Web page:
Machine name: CRMSERVER

Process information:
Process ID: 3764
Process name: w3wp.exe

Exception information:
Exception type: InvalidOperationException
Exception message: There should be exactly one form in production for 10009

Request information:
Request URL: http://CRMSERVER:5555/ORG/_Common/icon.aspx?objectTypeCode=10009&iconType=NavigationIcon&inProduction=1&cache=1
Request path: /ORG/_Common/icon.aspx
User host address: ::1
User: DOMAIN\User
Is authenticated: True
Authentication Type: Negotiate

Thread information:
Thread ID: 3
Is impersonating: False
Stack trace: at Microsoft.Crm.Application.Platform.Customization.RetrieveInProductionOrganizationUIByOrgId(Guid organizationId, Int32 objectTypeCode)
at Microsoft.Crm.Application.Pages.Common.Icon.GetIconBits(Int32 objectTypeCode, IconType iconType, Boolean inProduction)
at Microsoft.Crm.Application.Pages.Common.Icon.ConfigurePage()
at Microsoft.Crm.Application.Controls.AppUIPage.OnPreRender(EventArgs e)
at System.Web.UI.Control.PreRenderRecursiveInternal()
at System.Web.UI.Page.ProcessRequestMain(Boolean includeStagesBeforeAsyncPoint, Boolean includeStagesAfterAsyncPoint)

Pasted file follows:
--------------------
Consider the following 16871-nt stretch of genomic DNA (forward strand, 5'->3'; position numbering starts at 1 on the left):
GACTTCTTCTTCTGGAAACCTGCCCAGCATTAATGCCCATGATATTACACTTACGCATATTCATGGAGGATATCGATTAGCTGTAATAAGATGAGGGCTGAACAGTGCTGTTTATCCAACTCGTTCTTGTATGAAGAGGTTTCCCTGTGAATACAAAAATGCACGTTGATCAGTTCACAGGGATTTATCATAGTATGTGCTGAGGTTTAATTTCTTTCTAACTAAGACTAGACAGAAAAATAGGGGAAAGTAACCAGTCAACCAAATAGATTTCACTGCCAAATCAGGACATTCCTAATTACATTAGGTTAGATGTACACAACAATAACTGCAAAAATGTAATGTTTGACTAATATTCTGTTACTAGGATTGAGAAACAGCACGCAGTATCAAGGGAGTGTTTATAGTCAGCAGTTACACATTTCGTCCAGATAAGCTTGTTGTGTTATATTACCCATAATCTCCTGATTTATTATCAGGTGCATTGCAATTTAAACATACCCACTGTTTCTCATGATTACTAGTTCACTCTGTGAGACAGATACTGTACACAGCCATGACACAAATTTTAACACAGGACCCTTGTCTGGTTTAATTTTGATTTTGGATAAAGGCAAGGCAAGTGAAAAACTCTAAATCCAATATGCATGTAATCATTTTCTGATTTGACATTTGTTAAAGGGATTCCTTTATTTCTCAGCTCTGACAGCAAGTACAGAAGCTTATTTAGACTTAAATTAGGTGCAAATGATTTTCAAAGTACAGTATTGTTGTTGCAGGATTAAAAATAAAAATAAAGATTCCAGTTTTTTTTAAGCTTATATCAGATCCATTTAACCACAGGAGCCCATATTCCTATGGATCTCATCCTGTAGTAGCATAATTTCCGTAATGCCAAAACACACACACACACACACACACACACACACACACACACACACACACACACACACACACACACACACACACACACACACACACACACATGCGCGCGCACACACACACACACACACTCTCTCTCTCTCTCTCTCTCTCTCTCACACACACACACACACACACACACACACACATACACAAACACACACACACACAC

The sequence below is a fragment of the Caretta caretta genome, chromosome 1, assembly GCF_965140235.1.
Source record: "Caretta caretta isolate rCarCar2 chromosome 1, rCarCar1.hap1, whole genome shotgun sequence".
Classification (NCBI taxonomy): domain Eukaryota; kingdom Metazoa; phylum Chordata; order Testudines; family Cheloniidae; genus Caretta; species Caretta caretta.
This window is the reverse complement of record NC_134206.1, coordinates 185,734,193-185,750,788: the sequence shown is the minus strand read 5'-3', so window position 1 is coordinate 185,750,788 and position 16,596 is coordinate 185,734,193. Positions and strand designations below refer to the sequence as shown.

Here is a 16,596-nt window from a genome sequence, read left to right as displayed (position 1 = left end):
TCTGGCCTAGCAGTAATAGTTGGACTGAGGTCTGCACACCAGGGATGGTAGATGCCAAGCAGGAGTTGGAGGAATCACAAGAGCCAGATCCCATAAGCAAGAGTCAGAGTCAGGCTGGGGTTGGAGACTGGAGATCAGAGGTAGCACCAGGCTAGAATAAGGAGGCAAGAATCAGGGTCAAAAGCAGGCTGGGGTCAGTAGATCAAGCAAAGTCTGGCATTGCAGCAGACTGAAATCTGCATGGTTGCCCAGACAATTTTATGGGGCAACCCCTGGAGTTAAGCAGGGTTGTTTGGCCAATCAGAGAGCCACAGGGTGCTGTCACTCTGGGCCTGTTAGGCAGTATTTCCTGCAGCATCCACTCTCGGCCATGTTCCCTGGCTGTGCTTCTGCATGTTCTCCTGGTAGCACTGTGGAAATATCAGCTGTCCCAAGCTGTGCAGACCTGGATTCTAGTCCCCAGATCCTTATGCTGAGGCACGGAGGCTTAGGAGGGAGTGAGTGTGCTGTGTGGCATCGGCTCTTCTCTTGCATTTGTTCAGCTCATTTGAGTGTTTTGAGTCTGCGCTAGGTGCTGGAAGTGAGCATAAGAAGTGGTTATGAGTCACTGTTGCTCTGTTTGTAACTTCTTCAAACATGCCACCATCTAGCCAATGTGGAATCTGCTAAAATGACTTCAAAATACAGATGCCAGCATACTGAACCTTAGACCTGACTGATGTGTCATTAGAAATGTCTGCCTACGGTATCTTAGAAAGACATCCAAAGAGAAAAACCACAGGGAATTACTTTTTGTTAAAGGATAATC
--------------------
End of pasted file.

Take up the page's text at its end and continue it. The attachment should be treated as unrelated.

A little digging showed that we had an incorrectly registered step in a plugin. Looking at the plugin registration tool showed that there was a step registered for one of our plugins for a Primary Entity of ‘none’. I think that while I was registering a step for pluging, I hit the tab key and the step window disappeared. I just opened a new Step registration dialog and proceeded on my happy way. Next time I’ll be more careful!

CRM Grid Editor – All done with Javascript

It’s not very often that I see something new for Microsoft CRM that really impresses me to the point where I feel like I need to tell everyone about it. After all, CRM 4.0 has been out in the wild for more than 2 years now, and in that time many people in the CRM community have contributed the add-ons, tricks and code snippets to fill in short-comings in the product, or generally improve it’s useability.